Create a space where each student sees themselves as someone who belongs, someone who matters, someone with value.
This article is part of our Close Up On CRSE series
One of our core principles is rooted in culturally relevant, responsive, and sustaining pedagogy. We understand that we can’t separate an individual’s identity from their history, their language, their culture, beliefs, or values. As human beings, when we feel seen, heard, and valued, we are more open and engaged. It’s easier for us to feel safe, take intellectual risks, and be open to making mistakes. This is why creating a “Welcoming and Affirming Environment” is the first principle in many CRSE frameworks. But what does that mean, exactly, when it comes to classroom teaching, and what can educators do to create this kind of space?
Building a sense of belonging
In Centering Students: A Deep Dive into CRSE-Aligned Practices — a guidebook we co-designed to analyze CRSE principles and attributes — we investigate what CRSE looks like in practical, pragmatic terms, in the real world. Let’s take a close up look at Welcoming and Affirming Environments: Affirms Diverse Identities.
The notion of an affirming space is important within this attribute. We think about affirm as distinct from tolerate — as in, to acknowledge something exists even though we may not appreciate or approve of it. Affirm is also distinct from accept, which again means we simply acknowledge that the diversity may exist, and may or may not take a stance on whether or not it is of value. To affirm is to be overtly clear that our students are welcomed and valued, and since we cannot separate the individual from their identity, it means their cultural background, spoken languages, values, and beliefs are also welcomed. The NYSED CRSE Framework corroborates this concept by stating that schools are “a space where people can find themselves represented and reflected,” and the CASEL Social-Emotional Framework describes the importance of “integrating personal and social identities” as a critical component of self-awareness. As we describe it, these are spaces that integrate positive linguistic (language), gender, and cultural identities into classroom instruction (how we teach) and curricular materials (what we teach).
Affirming diverse identities isn’t only about cultivating the social-emotional connections that help students feel a sense of belonging in the community. It’s also a key component of effective instructional practices, as outlined by the Danielson Framework. Danielson’s domains in content & pedagogy and classroom environment state that “teachers convey that they are interested in and care about their students” and “students feel respected; their dignity is not undermined.”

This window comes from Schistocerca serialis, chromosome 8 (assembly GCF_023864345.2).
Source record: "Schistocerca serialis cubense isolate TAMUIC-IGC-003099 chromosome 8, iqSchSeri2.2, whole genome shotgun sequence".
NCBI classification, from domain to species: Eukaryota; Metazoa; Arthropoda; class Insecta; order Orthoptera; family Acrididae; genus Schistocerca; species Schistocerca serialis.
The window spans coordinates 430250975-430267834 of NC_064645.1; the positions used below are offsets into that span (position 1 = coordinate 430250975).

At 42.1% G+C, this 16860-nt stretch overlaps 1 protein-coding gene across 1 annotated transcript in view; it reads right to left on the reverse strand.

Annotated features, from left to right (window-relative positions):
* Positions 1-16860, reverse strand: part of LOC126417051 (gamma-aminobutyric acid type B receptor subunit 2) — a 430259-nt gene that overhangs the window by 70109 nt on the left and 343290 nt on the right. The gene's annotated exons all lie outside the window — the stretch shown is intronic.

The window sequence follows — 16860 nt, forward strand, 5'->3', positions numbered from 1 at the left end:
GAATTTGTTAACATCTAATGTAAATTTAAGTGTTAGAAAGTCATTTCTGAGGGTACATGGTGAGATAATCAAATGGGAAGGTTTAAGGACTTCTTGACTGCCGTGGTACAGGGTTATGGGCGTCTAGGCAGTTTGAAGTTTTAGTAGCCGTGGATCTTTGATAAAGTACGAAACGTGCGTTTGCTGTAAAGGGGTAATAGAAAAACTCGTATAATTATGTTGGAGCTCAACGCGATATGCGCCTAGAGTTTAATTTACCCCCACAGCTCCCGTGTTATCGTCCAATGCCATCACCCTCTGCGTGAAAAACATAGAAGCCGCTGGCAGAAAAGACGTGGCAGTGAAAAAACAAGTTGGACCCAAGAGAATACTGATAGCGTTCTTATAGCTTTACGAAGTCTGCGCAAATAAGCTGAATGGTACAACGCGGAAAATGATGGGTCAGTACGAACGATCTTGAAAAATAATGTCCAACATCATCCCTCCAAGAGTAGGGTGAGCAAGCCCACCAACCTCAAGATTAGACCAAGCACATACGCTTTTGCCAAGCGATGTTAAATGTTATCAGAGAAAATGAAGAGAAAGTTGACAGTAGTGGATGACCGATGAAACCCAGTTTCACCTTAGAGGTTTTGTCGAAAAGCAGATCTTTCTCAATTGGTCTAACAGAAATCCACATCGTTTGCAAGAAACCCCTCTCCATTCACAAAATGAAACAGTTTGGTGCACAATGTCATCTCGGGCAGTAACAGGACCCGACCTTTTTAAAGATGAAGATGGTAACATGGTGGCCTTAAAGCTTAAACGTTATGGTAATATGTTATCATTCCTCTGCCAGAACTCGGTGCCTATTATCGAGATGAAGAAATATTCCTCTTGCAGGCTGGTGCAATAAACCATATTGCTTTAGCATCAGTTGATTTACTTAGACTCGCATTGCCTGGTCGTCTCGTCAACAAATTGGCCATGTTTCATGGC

If we’re interested in maximizing learning opportunities for our students, then we want to be conscientious of the benefits of belonging in the learning community. This is true for all of us, but especially for students who identify with cultures that are underrepresented. There is no recipe for affirming student identities, but there are many small entry points that we can locate as we explore small ways we can proactively affirm students’ identities and create a community that celebrates diversity.
When making an effort to affirm identities, words matter. It isn’t enough to simply be non-offensive, especially in spaces where we have a historical backdrop of negative bias. What actions can we take to accept and respect who our students are, and build positive connections with them?
How can I acknowledge and affirm the languages represented in my class?
How can I acknowledge and affirm the language my students’ families speak?
How can I affirm youth language in positive ways?
How can I set norms for student-to-student communication?
When we observe or overhear students (or adults) using offensive or harmful language or behaviors, it can be a surprising and disorienting experience that sometimes creates an instinctual flight, fight, or freeze reaction. If we can get clear about the ways we will treat our students, and how we expect them to treat one another, we can prepare our responses when harmful ideas are brought into safe spaces.
We want to maintain a grounded presence and offer clear guidance that helps students course correct and that diffuses any potential conflicts. We recommend that teachers work in collaboration with co-teachers or teams to develop a response plan so that when these moments arise, they can be addressed quickly and consistently across classrooms. Whether you’re creating your response plan individually or with a group, here are a few things to consider:
Depending on the situation, addressing harmful language and behaviors can be a simple reminder of the expectations, or may need more in-depth support for conflict resolution or personal reflection to better understand the harm that’s been caused. Work with guidance counselors or social workers to support these more serious situations.
Affirming diverse identities is a challenge to see our students beyond where they sit, the clothes they wear, or their latest hairdo. It’s an opportunity to get to know them beneath the surface, and the privilege to create a space where they see themselves as someone who belongs, as someone who matters, as someone with value.
When they experience this level of community-building, it’s easy to learn.